In Massachusetts, the legislature or lawmaking branch is called The General Court. The Massachusetts legislature, formed in 1713, is the second oldest democratic deliberative body in the world. It has been making laws since the creation of the Massachusetts Bay Colony Charter. The British Parliament is older.
The Massachusetts legislature has two houses: the Senate with 40 members and the House of Representatives with 160 members. It meets year-round in a legislative session lasting two years. Both Senators and Representatives are elected by districts for two-year terms. The Senate is led by the President of the Senate and the House by the Speaker of the House, both elected by the members of those houses.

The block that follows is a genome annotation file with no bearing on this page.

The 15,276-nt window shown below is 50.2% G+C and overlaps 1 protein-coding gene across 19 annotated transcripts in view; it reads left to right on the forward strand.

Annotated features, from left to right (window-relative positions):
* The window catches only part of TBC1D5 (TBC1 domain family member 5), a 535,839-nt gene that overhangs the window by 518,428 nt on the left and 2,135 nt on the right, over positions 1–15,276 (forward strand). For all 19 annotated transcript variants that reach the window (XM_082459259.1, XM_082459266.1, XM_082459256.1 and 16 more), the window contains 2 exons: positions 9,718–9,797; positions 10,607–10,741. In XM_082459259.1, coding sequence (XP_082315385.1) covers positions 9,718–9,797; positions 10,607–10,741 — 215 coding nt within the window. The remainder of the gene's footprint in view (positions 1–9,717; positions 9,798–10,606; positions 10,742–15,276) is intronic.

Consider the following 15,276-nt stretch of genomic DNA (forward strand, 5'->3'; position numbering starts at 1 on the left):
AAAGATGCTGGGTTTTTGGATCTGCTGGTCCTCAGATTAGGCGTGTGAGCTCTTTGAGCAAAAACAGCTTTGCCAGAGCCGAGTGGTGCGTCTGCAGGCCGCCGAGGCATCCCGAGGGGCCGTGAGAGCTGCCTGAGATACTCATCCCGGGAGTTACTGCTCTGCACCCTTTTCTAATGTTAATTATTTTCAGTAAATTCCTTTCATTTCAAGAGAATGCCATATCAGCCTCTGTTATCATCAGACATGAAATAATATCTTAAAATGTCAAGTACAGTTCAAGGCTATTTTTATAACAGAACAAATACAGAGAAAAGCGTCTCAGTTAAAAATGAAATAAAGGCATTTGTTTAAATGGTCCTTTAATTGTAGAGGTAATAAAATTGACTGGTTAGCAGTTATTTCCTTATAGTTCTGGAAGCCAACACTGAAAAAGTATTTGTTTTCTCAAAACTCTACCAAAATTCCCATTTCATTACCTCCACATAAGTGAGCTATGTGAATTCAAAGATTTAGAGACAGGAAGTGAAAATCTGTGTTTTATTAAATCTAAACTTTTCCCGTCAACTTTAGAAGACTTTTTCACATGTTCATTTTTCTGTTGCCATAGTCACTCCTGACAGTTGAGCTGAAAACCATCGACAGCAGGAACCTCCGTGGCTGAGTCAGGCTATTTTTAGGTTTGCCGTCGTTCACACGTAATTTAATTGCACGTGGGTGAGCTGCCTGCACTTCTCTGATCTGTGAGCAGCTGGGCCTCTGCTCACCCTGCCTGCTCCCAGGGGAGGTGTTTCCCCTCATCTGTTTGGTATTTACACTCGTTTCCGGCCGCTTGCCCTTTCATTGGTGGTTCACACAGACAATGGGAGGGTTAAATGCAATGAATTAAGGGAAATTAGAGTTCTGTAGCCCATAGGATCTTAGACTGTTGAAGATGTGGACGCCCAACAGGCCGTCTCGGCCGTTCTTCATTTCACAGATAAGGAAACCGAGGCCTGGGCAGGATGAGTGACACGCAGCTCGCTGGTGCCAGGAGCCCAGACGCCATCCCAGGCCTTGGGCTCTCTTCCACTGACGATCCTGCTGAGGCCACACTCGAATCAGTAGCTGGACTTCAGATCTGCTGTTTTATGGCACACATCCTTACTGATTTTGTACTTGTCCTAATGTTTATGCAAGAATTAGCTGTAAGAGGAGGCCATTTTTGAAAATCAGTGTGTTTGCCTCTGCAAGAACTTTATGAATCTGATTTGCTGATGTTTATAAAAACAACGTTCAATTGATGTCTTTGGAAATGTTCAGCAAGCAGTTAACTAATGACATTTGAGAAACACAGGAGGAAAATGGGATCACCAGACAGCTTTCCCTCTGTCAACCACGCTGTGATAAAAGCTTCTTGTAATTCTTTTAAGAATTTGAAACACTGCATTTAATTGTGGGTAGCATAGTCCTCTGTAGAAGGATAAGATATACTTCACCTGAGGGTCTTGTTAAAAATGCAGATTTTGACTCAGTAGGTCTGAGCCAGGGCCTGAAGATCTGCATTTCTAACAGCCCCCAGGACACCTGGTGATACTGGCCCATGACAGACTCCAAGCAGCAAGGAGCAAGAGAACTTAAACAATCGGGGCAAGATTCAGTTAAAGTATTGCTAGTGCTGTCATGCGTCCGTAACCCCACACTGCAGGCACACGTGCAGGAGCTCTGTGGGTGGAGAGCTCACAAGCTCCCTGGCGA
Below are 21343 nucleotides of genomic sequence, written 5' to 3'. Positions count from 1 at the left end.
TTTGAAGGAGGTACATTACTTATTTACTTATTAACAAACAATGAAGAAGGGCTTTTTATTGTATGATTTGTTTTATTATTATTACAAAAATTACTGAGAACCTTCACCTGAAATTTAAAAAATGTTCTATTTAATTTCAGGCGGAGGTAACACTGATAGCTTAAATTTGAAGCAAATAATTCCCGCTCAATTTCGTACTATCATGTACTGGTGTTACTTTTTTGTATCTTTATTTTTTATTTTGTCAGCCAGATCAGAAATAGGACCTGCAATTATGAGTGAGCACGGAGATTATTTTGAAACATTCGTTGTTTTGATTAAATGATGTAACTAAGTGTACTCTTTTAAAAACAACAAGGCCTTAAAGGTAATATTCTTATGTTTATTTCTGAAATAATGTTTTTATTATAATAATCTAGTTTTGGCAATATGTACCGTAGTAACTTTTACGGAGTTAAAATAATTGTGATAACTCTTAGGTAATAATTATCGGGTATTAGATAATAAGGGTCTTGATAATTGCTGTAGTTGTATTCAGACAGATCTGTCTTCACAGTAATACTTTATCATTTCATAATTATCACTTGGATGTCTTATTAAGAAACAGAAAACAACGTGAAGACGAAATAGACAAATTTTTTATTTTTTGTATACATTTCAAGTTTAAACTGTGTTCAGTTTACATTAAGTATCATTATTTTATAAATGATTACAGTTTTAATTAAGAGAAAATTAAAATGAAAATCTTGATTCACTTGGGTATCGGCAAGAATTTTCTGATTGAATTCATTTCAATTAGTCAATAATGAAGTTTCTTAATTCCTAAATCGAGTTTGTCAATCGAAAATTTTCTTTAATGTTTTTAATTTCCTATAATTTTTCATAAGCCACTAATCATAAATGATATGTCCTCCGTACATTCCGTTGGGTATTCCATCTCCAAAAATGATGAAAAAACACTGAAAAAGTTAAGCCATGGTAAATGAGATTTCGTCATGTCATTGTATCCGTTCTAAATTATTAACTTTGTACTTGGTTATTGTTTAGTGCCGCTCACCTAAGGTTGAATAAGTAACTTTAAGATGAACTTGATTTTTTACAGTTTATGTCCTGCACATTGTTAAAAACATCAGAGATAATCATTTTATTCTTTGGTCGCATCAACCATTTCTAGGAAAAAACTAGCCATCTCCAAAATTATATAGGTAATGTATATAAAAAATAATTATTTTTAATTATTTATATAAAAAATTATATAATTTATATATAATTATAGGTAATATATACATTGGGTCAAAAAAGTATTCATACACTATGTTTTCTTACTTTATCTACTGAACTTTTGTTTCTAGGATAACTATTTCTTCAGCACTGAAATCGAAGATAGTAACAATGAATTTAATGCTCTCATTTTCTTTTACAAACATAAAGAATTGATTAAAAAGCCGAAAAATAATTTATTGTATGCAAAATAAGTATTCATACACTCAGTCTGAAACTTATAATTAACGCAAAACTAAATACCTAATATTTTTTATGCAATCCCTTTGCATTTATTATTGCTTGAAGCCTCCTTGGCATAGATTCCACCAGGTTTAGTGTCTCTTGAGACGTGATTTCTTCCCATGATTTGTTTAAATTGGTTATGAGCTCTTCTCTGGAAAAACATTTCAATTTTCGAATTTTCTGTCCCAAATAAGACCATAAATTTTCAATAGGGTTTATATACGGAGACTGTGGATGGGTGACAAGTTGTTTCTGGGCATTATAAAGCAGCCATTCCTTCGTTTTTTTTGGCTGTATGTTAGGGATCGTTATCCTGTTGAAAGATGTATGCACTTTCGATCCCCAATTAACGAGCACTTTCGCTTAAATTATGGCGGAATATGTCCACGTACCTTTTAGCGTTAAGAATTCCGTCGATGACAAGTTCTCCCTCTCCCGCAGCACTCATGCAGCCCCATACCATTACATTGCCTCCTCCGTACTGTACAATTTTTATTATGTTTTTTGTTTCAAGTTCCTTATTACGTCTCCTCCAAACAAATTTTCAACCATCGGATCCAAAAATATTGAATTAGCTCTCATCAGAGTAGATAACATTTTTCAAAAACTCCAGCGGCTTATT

Information on pending legislation and contact information for individual Senators and Representatives is available on the legislature’s website. You can also find the names of your Senator and Representative here.
What does the Massachusetts legislature do?
- Discusses and votes on proposed laws
- Approves the state budget
- Establishes the courts
- Has some oversight over state agencies
- Can override the governor’s veto with a two-thirds vote
- Legislators also perform services for their constituents and work with cities and towns within their districts